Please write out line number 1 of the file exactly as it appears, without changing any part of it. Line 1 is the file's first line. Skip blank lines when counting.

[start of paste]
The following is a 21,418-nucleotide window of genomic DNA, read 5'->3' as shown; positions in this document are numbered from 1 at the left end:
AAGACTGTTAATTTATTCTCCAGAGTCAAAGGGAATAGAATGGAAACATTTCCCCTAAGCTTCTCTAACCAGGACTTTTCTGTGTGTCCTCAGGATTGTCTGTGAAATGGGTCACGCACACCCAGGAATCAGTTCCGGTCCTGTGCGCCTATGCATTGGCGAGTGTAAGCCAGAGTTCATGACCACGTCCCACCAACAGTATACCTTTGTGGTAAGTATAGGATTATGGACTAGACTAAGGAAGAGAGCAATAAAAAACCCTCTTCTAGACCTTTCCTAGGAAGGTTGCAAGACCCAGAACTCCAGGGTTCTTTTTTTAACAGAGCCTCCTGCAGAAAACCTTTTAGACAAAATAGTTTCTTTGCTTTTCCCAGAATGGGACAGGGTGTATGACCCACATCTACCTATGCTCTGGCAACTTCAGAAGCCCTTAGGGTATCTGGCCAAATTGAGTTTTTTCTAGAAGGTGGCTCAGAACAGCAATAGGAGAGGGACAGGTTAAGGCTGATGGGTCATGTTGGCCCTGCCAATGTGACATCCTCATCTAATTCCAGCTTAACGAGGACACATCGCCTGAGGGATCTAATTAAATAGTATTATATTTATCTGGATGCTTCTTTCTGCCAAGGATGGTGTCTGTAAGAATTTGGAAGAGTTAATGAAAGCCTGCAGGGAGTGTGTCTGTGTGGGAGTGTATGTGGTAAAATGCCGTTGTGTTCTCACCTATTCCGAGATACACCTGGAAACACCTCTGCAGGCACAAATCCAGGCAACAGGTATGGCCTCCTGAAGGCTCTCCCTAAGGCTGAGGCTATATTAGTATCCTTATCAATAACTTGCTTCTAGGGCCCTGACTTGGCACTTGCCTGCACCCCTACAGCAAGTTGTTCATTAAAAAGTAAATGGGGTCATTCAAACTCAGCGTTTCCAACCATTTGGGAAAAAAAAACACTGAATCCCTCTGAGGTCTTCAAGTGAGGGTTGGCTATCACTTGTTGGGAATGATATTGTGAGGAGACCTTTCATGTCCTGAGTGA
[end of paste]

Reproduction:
The following is a 21,418-nucleotide window of genomic DNA, read 5'->3' as shown; positions in this document are numbered from 1 at the left end: